Appendix E: Class Definitions in C


A C# class is defined in the following format:

 [  attributes  ] [  modifiers  ] class identifier [:  base-list  ] { class-body }[;] 

where attributes may be one of the following:

  • public The class is available to all other pieces of code.

  • Internal The class is available only to other pieces of code in the same assembly.

    Note  

    Protected and Private are not permissible at the class definition level, except for nested classes.

Modifiers may be

  • abstract The class is an abstract class, and can only be used as a base class for new classes.

  • sealed The class is a sealed class, and cannot be used as the base class of a new class.

The new keyword is not permissible at the class definition level, but is used to make members of a base class invisible to a derived class ( new appears in the derived class).

The base-list is a list of base classes. Unlike C++ where a derived class defines the accessibility of its base class, the base class defines accessibility. For example, if a base class declared itself as internal, then a derived class would inherit the base classes members as internal.

A class can contain declarations of the following member types: constructors, destructors, constants, fields, methods , properties, indexers, and operators. Fields are common data members.

Properties are methods that define accessor functions for some value or property of the class. There is no property keyword; instead the declaration of the property appears in formatting the code:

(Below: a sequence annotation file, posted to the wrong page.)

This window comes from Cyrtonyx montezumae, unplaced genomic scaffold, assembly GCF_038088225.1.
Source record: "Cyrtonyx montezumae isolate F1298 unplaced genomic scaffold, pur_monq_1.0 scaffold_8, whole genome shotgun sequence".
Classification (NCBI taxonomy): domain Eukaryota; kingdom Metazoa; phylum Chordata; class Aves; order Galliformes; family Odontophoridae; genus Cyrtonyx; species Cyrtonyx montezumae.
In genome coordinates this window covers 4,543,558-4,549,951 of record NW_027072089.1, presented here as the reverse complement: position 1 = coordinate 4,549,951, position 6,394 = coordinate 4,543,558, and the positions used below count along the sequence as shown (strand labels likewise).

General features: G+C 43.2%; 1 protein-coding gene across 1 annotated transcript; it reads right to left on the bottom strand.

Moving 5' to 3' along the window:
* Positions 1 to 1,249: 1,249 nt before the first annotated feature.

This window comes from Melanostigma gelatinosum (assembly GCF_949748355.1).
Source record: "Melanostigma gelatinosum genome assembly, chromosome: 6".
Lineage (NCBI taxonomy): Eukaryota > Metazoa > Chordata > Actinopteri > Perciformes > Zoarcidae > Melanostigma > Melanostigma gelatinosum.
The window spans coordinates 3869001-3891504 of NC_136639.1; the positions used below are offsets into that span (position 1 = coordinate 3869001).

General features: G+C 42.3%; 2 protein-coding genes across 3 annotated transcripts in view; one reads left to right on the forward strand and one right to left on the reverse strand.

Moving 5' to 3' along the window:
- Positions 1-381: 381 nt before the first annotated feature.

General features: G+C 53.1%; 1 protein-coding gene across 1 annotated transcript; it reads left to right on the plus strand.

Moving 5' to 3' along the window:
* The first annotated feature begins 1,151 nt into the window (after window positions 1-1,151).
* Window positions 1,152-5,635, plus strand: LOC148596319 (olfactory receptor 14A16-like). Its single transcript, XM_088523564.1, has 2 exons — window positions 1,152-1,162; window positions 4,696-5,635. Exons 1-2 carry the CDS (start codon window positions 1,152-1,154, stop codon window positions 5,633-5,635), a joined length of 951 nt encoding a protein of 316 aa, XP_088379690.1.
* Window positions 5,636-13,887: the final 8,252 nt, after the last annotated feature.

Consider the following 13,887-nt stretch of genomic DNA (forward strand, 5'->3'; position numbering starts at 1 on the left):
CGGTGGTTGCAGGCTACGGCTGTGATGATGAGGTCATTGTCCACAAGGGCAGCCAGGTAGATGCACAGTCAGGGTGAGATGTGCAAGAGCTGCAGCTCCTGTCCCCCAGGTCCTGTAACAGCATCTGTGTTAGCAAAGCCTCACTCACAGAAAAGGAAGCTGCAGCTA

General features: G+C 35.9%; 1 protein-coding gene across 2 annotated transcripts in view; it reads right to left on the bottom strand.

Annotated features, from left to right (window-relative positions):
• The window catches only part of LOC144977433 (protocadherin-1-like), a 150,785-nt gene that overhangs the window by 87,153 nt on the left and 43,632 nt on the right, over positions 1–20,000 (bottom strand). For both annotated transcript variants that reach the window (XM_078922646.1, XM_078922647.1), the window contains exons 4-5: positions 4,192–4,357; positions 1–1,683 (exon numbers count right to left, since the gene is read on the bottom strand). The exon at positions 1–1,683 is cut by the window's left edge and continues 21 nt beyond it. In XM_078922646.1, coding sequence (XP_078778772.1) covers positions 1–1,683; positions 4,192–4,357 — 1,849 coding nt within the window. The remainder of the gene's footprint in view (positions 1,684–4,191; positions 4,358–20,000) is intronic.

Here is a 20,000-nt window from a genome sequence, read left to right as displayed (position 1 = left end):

public class Picture 
{
private int m_RotateAngle;
public int RotateAngle
{
get{ return(m_RotateAngle); }
set{ if(value>=0 && value<=359) m_RotateAngle = value; }
}

Indexers are methods that provide an index operator on the class. The special format of declaration is similar to a property, only it uses the this keyword in the declaration as the property name . For example:

 public class Picture 
{
private int[] m_TagID;
public int this [int Index] // Index can be of any data type.
{
set { if(Index >=0 && Index <= m_TagID.Length)
m_TagID[Index]=value; }
get { if(Index >=0 && Index <= m_TagID.Length)
return(m_TagID[Index]); else return(-1);
}
}

Operator methods are operator overloads similar to those in C++. The main difference is that the methods must be declared public static , and all parameters are passed to them (unlike the implicit left-hand operator this in C++). An example of an operator would be the following:

 Class Date { 
public static int operator+(Date D, int Days) {};

Destructors and Garbage Collection

Like Java, C# implements automatic garbage collection. Though a destructor can be declared in C#, it is important to note that they are called when the Garbage Collector determines the object is no longer reachable by code, and when memory space is needed.

A destructor has the same format in C# as in C++: ~ClassName(); . The garbage collector will invoke this method automatically, when it sees fit.

In the event you are handling nonmanaged (non-CLR) resources, you may want to force the garbage collection for the object. In order to do this, you must declare your class to implement the IDispose interface, and also provide a Dispose method. A typical example is

 using System; 
class Testing : IDisposable
{
bool is_disposed = false;
protected virtual void Dispose(bool disposing)
{
if (!is_disposed) // only dispose once!
{
if (disposing)
{
// Not in destructor, OK to reference other objects
}
// perform cleanup for this object
}
this.is_disposed = true;
}
public void Dispose()
{
Dispose(true);
// tell the GC not to finalize
GC.SuppressFinalize(this);
}
~Testing()
{
Dispose(false);
}
}



OOP Demystified
OOP Demystified
ISBN: 0072253630
EAN: 2147483647
Year: 2006
Pages: 130

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